Imagine being paid to play and stream video games with hordes of adoring fans watching online. But if you’re a gamer or streamer, this comes with additional obstacles that your male counterparts might never experience. ‘Well played for a girl’, ‘go back to the kitchen’, ‘you play like a girl’, so on and so forth. Too often pegged as highly sexualised beings with incompetent anomalies, the country’s gamer girls are a growing tribe. And they have had enough of the iniquity.
A lawyer by profession, 21-year-old Manasvi Dalvi has had to endure everything from subtle jabs to sexist ideologies, but the frustratingly dismissive attitude has not prevented her from pursuing her passion for live streaming. Believe it or not, this reflects into the competitive sphere of gaming where women in India are slowly gaining popularity.
At 12 years, little Manasvi made a choice that would impact the rest of her life. She recalls how her gaming stint would have never been possible had she not been relentless. “I was introduced to the world of gaming in the first grade by my father. One fine night, he came home with a console, and I was totally hooked on to it. Although this isn’t my profession, I enjoy streaming now, as much I used to, years back. It is a good place to meet new people with different perspectives. I thoroughly enjoy it,” she admits. “My major achievement as a gamer would be becoming a YouTube NextUp Graduate that happened last year. I was the only female creator there out of 12 channels. I have earned more than Rs. 1,50,000 last year.”
And no matter what gender you identify yourself with, the notion of being able to slay competitors and setting out on a quest to shut out the comfort of your couch can be pretty appealing. That might usually be the case, but even as streaming becomes a popular new subculture for most Indians, it is not somehow unusual to grasp how the largely male industry systematically excludes the women. “People say, ‘tu shaadi ke baad bhi streaming karegi kya?’ There are so many male streamers out there, they don’t ask these kind of questions to them. And why are people so concerned about my marriage? Why is marriage the ultimate goal for a woman?” says an exasperated Manasvi, who streams live game videos through YouTube channel ‘Manasvivi’ with more than 37,300 subscribers.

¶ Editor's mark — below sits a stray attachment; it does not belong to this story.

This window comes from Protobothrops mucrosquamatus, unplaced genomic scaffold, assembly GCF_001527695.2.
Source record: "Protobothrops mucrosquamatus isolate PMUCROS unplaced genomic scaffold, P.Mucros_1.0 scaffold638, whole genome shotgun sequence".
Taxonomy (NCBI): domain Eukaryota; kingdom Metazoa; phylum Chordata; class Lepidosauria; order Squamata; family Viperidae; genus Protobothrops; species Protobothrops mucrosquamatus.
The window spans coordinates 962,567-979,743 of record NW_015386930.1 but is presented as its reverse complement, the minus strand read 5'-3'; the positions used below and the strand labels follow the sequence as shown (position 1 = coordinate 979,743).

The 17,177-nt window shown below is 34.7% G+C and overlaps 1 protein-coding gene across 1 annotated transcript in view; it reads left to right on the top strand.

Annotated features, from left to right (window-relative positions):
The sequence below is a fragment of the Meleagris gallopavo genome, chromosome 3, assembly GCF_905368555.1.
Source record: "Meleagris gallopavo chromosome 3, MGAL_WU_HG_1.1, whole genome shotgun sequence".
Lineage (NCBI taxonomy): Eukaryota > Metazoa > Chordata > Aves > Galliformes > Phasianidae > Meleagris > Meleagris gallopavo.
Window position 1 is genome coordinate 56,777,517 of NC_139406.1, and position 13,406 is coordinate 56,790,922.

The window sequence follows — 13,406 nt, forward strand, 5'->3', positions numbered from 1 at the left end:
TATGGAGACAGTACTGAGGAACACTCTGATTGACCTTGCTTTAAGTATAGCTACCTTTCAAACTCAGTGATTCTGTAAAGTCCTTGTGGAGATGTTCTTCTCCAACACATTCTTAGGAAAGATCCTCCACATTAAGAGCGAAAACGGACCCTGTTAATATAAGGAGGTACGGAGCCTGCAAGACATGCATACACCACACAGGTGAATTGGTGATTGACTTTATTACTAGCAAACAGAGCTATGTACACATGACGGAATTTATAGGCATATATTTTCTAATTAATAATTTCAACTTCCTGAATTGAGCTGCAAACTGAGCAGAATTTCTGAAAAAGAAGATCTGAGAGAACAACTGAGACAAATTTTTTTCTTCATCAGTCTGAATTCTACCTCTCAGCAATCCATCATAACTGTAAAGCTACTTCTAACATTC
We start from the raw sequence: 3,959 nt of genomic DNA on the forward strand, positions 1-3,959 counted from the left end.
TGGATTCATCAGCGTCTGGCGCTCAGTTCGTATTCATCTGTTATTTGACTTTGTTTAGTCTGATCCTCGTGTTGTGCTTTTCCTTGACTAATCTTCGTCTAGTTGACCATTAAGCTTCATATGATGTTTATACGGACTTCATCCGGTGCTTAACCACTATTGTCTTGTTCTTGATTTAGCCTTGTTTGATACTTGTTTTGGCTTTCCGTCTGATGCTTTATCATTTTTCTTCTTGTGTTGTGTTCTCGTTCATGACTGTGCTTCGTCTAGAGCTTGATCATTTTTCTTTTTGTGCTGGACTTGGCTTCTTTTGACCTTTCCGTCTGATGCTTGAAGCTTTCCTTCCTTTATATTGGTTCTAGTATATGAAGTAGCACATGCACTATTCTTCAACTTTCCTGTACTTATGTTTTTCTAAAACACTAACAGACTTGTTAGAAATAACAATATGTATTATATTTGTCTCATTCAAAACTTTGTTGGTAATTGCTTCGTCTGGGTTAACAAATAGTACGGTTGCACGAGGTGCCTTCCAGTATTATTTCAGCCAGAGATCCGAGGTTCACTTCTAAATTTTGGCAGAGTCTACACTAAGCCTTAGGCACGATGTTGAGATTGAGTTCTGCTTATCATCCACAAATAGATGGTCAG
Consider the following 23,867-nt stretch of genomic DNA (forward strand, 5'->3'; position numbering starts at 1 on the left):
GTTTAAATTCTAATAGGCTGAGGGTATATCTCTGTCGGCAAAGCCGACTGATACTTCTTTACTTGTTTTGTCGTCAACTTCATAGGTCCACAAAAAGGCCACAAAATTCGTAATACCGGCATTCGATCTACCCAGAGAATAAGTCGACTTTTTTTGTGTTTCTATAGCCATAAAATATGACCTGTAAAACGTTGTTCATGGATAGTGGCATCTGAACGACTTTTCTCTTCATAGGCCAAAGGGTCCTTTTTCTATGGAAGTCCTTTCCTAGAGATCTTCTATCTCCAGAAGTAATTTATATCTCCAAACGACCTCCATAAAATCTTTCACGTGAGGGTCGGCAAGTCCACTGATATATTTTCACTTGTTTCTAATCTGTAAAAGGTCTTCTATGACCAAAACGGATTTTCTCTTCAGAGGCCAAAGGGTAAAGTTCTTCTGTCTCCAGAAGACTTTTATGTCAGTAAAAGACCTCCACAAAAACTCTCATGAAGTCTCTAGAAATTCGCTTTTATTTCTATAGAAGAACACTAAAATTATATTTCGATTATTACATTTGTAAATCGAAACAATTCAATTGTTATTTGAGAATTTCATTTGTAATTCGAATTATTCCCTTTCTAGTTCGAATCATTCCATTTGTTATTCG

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But, why the discriminatory discourse towards women? Are women not as adept as men when it comes to critical thinking and strategies? Or do men not want women to join in? “They say we are women get a lot of ‘good attention’. That mindset is there. They say ‘if you put up a pretty face and seek help, anybody will come and help you’. There are a lot of times I get special attention. But I never asked for it. Nobody wants to be told, ‘you were asking for it’. If I was a man, I would have still sought help when needed. In fact, if you’re in a team, they’ll purposely not support you because you’re a woman. If you change your thoughts according to my gender, how is it my problem?” asks Manasvi.
Much to the delight of most gamers like Manasvi, live streaming has increasingly become a prominent facet of the commercial landscape of video games. The gaming scene in her family, she says, has not been as confining, as opposed to her experience with the outside world of being overlooked or sidelined. What this new-found identity has done is to highlight the ambitions of wonder women like Manasvi, and their ability to overcome all metaphoric hurdles that get in the way. What is her advice to fellow women gamers? “Don’t get carried away by what people say about you, there will be haters. I’ve been there too. Be confident of yourself, take charge. That’s how things will fall into place,” she explains empathetically.
There is no end to the heated conflict over the place women have occupied in the gaming culture. But, one’s belief in the vast potential of games as a medium continues to remain as strong as ever, so does one’s admiration for all the women gamers who continue to fight for a better, more diverse, and inclusive industry.